My journey with chronic pain started in March of 2013. I was watching a movie and I got this sudden, sharp pain in my left jaw area. It didn’t last long, thankfully. After that, it happened again during the summer, but this time it lasted longer. Nothing I tried at home helped. I called my primary care physician, and he started trying different medications to see what helped. Nothing did. Eventually in October of 2013 he diagnosed me with trigeminal neuralgia. He referred me to a neurologist who confirmed the diagnosis.
Medication helped keep the pain under control mostly for about a year.
I was able to continue in school (I was studying medical physics), but by the summer of 2014 things were getting unbearable and the medications weren’t keeping the pain at bay, so I had a consultation with a neurosurgeon. I was a candidate for surgery to try and decompress the nerve. After that consult, I ended up in the ER several times a month. By October I had had enough and scheduled the operation for December that year. It was a long wait from October to December, but in mid-December I had what is called a Microvascular Decompression to remove any blood vessels that were compressing the nerve. When I woke up, I had complete pain relief and thought it was over.
Unfortunately, the relief didn’t last. I got two weeks of pain relief and then it came back full force. I was signed up for the spring semester at school, so my neurosurgeon decided to try and compress the nerve with a balloon to damage it. That didn’t work at all. School was a struggle that semester. In hindsight, I should have done a medical withdrawal. In May of 2015, I had what’s called a partial sensory rhizotomy. That’s where they go in and sever the lower two thirds of the nerve. That actually helped! It did a lot to help control the shocks. But after that, I ended up getting an infection and had to have another operation to remove the plate covering the burr hole and a bit of the dura replaced. The infection almost killed me.
In October of 2015, I had the right side of the nerve decompressed and severed. Severing the nerves helped the shocking pain, but it didn’t help the dull, crushing, achy pain. However, that procedure, along with the medications I take, made it bearable enough that I don’t have to go to the ER for pain control. Aside from the oral medications, I also get infusions of IV medications every other week, which help dull the pain immensely.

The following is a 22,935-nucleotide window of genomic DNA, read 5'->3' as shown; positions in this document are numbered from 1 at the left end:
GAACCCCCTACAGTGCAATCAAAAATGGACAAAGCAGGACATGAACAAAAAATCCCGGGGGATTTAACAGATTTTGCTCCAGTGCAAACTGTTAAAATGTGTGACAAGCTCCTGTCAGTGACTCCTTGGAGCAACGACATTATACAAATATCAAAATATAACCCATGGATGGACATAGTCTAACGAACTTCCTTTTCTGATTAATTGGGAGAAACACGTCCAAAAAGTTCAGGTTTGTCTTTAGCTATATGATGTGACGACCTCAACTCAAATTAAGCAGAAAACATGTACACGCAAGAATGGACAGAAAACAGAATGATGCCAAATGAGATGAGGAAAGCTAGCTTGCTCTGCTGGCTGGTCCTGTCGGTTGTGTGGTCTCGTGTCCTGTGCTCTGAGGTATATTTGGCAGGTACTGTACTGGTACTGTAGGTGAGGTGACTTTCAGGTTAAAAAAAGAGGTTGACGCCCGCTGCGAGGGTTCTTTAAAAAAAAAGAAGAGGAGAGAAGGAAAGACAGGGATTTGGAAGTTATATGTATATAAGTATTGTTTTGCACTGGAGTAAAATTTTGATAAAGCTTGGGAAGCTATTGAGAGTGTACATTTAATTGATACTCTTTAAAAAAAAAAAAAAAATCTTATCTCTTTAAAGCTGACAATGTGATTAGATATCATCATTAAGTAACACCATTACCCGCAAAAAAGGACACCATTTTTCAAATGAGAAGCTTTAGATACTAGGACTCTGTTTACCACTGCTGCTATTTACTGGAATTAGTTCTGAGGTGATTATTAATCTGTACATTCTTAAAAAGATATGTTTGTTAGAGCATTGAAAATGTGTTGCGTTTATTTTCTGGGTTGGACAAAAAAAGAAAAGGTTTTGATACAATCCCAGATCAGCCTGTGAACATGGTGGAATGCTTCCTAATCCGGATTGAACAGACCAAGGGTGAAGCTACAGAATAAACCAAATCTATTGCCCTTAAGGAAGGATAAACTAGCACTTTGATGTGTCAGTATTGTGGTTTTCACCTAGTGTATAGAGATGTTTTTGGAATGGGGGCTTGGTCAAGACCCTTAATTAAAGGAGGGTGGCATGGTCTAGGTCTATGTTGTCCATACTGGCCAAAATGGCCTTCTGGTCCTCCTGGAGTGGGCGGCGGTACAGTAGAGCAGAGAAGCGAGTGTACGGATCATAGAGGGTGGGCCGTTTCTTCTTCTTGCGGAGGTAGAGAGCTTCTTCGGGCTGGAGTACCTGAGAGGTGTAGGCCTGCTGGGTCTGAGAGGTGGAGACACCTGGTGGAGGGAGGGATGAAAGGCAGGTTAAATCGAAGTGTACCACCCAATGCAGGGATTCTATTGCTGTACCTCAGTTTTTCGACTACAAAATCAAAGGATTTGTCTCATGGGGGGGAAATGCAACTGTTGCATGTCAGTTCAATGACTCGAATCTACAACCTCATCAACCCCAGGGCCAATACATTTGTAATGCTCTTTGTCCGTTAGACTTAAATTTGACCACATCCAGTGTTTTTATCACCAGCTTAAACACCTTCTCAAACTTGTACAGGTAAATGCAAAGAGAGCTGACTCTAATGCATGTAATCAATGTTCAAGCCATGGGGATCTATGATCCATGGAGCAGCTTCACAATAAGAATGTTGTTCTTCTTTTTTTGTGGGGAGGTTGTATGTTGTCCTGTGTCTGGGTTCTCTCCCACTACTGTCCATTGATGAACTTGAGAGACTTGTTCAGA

Fast forward to February of 2020 and it was clear that my trigeminal neuralgia was progressing.
Along with the dull, crushing ache, I got a burning sensation in the lower two thirds of my face. Picture a bad sunburn where you can’t have anything touch it and nothing helps alleviate the pain. That’s what it felt like. My neurologist said that my condition was progressing, which meant my old pain relief management regimen wouldn’t be enough anymore.
Before the coronavirus stuff, I was considering having another surgical consult this summer, but I have been advised to wait until there’s a vaccine to do that. I would like to try some type of neurostimulator or have the nucleus of the nerve destroyed, but that’s off the table until at least next year.
Aside from the trigeminal neuralgia, I also have several other chronic pain conditions. I have occipital neuralgia, which causes pain in the back and sides of my head. It’s a side effect from the operations I’ve had to treat the trigeminal neuralgia. I also have intercostal neuralgia, which is pain between the ribs, due to having a cardiac loop recorder flip sideways and damage the intercostal nerves. I have chronic migraines, which are helped by the infusions. I went from 15-20 migraine days a month down to zero to two. Starting infusions was life changing! And lastly, I have a rare genetic disorder called acute intermittent porphyria. It can cause severe pain, but luckily it doesn’t cause problems unless I’m having a flareup, and there are things I do to prevent the flareups, like eating a high carbohydrate diet.
“Health is a crown the healthy wear, that only the sick can see.”
Living with chronic pain has definitely taught me a lot of life lessons.
Namely to take time and smell the roses. I know it sounds cliché, but it really is the truth. Whenever my pain levels are low enough that I can get out and enjoy life, I don’t take it for granted. I also learned what’s important in life. Before, I was a workaholic. Since becoming disabled and unable to work, I figured out how much life I had been missing out on. What’s important is spending time with family, friends, and loved ones. Don’t let life pass you by and never take your health for granted. You never know when it will all be taken away.
This reminds me of one of my favorite quotes: “Health is a crown the healthy wear, that only the sick can see.” There’s no better way to sum it up. Never take your health for granted, because one day it can all come tumbling down.
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